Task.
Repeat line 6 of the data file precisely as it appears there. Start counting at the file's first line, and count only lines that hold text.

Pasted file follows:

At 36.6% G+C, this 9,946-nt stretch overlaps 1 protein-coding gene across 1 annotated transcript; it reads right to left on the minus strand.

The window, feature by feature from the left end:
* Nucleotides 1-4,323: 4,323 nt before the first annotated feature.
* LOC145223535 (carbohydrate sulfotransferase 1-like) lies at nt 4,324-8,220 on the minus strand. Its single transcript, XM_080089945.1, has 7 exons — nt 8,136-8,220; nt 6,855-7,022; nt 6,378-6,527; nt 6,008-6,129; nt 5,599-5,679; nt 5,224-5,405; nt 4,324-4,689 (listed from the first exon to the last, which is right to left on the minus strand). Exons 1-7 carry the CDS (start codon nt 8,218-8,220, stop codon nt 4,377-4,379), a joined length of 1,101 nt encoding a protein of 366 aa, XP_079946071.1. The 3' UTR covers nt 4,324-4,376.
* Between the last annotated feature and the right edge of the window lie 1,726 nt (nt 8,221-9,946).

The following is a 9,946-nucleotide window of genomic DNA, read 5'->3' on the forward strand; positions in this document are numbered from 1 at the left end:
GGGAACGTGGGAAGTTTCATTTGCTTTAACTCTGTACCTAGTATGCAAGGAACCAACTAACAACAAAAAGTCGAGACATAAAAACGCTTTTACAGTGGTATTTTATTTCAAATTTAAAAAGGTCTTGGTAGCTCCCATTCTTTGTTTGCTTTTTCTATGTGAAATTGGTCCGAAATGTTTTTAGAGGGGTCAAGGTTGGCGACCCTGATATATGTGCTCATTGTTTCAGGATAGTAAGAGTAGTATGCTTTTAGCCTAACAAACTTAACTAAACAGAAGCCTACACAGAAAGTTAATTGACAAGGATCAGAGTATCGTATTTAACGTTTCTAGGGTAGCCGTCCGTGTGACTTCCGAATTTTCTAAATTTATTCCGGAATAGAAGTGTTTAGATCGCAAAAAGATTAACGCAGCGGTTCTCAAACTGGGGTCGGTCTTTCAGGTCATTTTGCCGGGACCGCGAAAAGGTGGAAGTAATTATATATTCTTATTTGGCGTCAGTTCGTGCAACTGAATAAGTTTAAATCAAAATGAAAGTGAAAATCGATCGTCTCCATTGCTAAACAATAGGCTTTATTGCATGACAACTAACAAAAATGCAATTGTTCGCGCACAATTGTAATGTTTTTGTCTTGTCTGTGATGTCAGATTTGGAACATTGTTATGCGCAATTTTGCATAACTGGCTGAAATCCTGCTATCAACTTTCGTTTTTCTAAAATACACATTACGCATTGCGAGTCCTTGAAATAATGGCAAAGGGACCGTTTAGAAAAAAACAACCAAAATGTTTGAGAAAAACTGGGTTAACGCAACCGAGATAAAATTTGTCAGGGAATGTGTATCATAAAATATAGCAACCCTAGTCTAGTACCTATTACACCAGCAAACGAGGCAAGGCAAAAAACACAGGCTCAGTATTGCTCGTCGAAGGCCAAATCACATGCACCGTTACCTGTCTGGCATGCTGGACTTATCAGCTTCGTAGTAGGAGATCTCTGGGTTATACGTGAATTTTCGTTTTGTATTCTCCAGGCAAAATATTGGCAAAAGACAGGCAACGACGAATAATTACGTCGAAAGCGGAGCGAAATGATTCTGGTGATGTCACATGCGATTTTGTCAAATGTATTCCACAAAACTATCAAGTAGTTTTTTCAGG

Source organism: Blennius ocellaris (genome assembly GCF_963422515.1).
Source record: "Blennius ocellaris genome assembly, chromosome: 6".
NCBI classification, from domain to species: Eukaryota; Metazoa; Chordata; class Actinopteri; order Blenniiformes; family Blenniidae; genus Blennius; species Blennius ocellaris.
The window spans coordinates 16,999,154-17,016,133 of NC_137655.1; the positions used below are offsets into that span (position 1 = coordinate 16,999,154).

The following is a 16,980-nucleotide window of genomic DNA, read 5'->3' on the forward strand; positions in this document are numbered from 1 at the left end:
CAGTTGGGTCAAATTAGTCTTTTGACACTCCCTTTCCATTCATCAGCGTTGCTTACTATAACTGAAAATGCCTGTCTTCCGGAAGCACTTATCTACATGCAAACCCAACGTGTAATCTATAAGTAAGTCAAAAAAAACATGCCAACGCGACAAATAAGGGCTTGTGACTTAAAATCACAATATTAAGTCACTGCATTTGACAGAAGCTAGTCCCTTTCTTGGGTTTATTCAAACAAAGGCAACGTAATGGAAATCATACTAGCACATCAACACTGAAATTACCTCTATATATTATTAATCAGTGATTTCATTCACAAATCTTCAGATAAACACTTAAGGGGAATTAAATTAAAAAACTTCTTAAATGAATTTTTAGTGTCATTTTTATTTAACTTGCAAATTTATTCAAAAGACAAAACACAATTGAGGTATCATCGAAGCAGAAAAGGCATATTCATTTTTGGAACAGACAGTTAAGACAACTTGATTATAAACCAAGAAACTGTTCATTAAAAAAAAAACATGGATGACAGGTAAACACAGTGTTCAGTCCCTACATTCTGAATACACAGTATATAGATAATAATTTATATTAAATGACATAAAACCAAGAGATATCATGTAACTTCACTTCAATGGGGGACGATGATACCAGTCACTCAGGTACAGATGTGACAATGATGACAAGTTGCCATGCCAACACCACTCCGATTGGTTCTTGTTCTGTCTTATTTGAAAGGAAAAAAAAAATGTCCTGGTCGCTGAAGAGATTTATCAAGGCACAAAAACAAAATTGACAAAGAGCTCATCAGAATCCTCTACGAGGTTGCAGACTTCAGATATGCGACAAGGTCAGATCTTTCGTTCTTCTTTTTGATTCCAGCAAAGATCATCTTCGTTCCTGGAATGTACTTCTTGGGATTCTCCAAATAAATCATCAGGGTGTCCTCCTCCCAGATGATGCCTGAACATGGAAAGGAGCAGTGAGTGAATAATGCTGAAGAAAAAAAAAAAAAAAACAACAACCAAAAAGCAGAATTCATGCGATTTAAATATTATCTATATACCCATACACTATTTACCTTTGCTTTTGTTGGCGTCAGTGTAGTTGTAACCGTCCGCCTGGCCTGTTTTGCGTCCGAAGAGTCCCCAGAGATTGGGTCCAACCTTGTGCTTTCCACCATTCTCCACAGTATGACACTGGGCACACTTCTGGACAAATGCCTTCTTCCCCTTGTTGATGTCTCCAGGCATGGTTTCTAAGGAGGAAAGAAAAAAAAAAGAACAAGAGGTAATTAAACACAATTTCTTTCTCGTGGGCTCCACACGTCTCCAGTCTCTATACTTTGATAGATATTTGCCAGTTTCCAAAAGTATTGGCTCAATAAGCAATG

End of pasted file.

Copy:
The following is a 9,946-nucleotide window of genomic DNA, read 5'->3' on the forward strand; positions in this document are numbered from 1 at the left end: